Immediate download of 12-track album in the high-quality format of your choice (MP3, FLAC, and more), plus unlimited mobile access using the free Bandcamp listening app.
Friend is only released physically on vinyl. Limited edition of 300. Comes with a download card.
ships out within 7 days
edition of 300
My good friend Elam Blackman dropped in from cyberspace the other day. It’d been a while, so he couldn’t have known that I was living in a country of sadness, my dear mother having died but two days since. Elam hailed me with that lovely, summer’s-evening, fireflies-in-the-clearing kind way he has about him, and he asked me if I wouldn’t mind waxing a bit for the purposes of an album cover—the very one, in fact, that you’re now clutching in your covetous paws. When he got wind of my circs, Elam offered to dig
up another sap for the task, but I wouldn’t hear of it. I readily accepted the honor. But bidding my darling Ma farewell naturally pushed everything else aside for a time. When I’d finally delivered the last of my clan
to their respective departure gates I was in what you might call a fragile state. I shut the driver’s side door and the lonely sound echoed through the short-term parking deck. I’d been tending to Ma during the last years of her decline, and I wasn’t looking forward to seeing her recliner sitting empty when I got home. The
drive south on I-91 had been a dreary one, and I was hoping the fog would lift. I took a deep breath, jockeyed up Elam’s new record, and turned over the ignition. The first train-track-clickity-clack bars of Railroad Folk kicked in, and then Elam’s thoughtful crooning: “Border town...we are leanin’ against trees...” I smiled. A few bars later, to my delight, a lap-steel
floated in on the whistle of a night train. The mindset of my journey ahead was being jostled out of its rut by my friend’s familiar voice.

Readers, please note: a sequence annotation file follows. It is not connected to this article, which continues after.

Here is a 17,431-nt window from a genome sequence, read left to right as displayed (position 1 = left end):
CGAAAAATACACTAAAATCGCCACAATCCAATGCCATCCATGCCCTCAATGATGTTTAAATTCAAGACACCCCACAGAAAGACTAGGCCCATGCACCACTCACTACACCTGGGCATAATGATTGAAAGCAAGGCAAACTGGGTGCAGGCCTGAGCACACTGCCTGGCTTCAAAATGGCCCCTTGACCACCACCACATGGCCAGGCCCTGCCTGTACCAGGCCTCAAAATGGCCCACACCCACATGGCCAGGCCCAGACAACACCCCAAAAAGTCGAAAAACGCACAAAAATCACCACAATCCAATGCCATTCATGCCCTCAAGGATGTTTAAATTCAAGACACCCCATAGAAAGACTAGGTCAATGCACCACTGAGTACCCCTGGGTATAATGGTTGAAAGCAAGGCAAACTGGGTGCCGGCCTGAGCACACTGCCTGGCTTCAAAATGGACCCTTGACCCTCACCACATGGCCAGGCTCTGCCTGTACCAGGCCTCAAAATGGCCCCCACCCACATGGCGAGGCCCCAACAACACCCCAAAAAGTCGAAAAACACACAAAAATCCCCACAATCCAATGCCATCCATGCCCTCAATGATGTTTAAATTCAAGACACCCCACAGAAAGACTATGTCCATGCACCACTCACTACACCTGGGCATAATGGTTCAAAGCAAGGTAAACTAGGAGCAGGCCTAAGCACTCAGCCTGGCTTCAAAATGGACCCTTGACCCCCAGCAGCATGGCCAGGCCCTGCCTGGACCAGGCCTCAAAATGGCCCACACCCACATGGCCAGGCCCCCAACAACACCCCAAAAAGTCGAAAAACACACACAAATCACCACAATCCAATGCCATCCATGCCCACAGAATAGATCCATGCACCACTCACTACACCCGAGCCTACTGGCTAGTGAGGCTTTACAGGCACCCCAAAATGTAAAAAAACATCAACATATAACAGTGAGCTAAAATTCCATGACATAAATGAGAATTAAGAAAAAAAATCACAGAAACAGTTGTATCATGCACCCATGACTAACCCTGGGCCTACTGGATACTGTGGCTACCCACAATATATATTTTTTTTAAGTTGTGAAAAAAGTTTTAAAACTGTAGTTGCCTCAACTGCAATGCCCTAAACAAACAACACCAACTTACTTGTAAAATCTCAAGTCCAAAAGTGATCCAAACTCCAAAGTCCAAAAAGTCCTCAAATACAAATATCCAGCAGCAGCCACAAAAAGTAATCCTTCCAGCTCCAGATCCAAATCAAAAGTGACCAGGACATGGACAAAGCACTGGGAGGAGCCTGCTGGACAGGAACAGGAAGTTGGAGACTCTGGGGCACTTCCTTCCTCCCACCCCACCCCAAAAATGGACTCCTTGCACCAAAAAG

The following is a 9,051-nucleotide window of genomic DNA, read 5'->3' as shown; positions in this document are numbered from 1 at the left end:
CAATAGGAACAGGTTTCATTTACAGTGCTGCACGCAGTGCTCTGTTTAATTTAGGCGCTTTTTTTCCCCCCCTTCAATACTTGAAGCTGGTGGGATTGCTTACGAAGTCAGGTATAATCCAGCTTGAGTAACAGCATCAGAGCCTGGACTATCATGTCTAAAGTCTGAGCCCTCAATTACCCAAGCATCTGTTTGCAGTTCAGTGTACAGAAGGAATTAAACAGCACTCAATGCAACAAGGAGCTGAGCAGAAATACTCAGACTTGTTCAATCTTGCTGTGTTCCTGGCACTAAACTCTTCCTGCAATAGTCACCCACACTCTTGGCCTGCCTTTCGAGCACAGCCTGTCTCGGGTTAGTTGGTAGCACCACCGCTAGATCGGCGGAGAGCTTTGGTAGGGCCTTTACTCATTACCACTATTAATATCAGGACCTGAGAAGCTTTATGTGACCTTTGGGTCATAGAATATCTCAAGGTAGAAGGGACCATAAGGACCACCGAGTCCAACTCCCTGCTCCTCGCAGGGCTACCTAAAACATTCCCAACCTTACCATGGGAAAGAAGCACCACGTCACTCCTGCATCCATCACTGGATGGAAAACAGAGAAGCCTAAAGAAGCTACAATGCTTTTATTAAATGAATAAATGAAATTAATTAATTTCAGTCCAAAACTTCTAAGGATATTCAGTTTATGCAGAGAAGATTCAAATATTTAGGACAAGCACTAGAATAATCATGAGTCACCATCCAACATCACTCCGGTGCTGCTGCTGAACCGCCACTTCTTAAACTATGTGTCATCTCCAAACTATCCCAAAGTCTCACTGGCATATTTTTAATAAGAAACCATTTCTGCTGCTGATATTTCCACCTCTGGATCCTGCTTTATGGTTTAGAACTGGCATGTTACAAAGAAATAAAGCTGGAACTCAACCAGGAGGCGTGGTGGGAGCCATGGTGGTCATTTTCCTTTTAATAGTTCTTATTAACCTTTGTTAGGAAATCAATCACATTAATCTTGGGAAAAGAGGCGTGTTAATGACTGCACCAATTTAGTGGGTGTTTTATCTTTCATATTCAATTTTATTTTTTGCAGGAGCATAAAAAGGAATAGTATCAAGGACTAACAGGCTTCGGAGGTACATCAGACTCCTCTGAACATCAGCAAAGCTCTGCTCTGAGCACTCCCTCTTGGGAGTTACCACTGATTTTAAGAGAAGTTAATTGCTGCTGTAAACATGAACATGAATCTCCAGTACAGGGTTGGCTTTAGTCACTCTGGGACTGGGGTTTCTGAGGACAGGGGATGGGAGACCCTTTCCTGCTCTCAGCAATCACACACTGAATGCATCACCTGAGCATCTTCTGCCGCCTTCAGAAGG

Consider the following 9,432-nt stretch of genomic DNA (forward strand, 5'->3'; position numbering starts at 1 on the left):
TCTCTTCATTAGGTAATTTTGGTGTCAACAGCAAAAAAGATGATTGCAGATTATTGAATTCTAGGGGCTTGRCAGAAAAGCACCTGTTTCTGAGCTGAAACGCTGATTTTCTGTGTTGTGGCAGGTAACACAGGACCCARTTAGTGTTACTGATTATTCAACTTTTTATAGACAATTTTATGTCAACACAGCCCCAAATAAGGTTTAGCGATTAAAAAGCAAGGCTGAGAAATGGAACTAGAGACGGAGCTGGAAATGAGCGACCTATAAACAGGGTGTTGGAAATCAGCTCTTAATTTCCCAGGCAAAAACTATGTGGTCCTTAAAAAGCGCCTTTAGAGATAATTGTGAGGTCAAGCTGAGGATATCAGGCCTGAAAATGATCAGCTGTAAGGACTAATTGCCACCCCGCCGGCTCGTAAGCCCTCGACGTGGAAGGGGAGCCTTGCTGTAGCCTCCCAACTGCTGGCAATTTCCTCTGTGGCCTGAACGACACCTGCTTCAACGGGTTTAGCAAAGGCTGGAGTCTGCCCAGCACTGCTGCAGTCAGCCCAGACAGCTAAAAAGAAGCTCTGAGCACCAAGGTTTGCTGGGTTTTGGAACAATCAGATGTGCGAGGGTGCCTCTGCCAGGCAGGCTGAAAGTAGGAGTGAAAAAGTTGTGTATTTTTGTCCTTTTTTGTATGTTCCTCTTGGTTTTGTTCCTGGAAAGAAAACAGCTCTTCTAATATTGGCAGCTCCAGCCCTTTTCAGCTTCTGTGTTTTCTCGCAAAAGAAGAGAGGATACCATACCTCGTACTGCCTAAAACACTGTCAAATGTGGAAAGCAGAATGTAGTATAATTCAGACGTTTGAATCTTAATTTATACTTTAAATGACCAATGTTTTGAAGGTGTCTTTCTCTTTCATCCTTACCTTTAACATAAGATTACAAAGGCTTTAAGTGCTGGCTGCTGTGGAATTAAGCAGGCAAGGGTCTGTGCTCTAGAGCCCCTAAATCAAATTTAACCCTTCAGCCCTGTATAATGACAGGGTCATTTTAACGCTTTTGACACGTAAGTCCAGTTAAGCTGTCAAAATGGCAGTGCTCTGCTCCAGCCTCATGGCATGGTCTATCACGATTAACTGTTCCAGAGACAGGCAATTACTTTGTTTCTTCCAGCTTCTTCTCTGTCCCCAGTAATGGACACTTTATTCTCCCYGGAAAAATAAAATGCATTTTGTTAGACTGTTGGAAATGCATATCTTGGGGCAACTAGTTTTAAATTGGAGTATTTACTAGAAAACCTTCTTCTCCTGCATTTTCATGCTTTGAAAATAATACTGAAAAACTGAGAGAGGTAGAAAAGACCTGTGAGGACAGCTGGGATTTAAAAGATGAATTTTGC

I’ve long admired Elam’s talents. He has the quality of a mythical creature—a woodland spirit perhaps—whose job it is to go about catching lyrical fragments in a butterfly net. This would explain Elam’s peripheral vision, which I’ve often marveled at being the best around. I mean this figuratively, as I have no idea how he fares at the optometrist’s – all I know is he has magic eyes, blinking his way from Boston to Texas, then Knoxville, everywhere catching the images that will find their way into his songs.
Friend marks Elam’s arrival into maturity. From the wistful, sparse clarity of It Ain’t No Thing to the guttural thrum of the rhythmic The Murder Rides Again, the cuts on this disk are equal parts sky and earth, flight and furrow. In all this, Elam has found a fine collaborator in Paul Curreri whose “everything else” is done with the refined judgment of a first class accompanist. Curreri is a kind of clothesline where Elam hangs out his tattered linens and holy jeans. The wind comes up and they dance, and they are beautiful without even trying to be. Something in Caroline (the red PJ’s or the bent down grass?) released me. Something in the clarity of Elam’s lilt let me in on the sweet suspicion that it—the whole thing—must really be about love after all. The sun began clearing the fog and I relaxed, aware that
there was a way out of the country of grief.
~Mark Small Mountain
released 01 June 2011
Elam Blackman: voice, acoustic guitar, banjo (Been Had)
Paul Curreri: Everything Else
Devon Sproule: backing vocals
Produced/ Recorded by Paul Curreri
Mastered by Jeff Romano and Mr. Toads
Photography: Shawn Poynter
Layout: Jessica Gosney
Thanks to all those who supported me on kickstarter and long before such things were necessary.
All songs written by Elam Blackman
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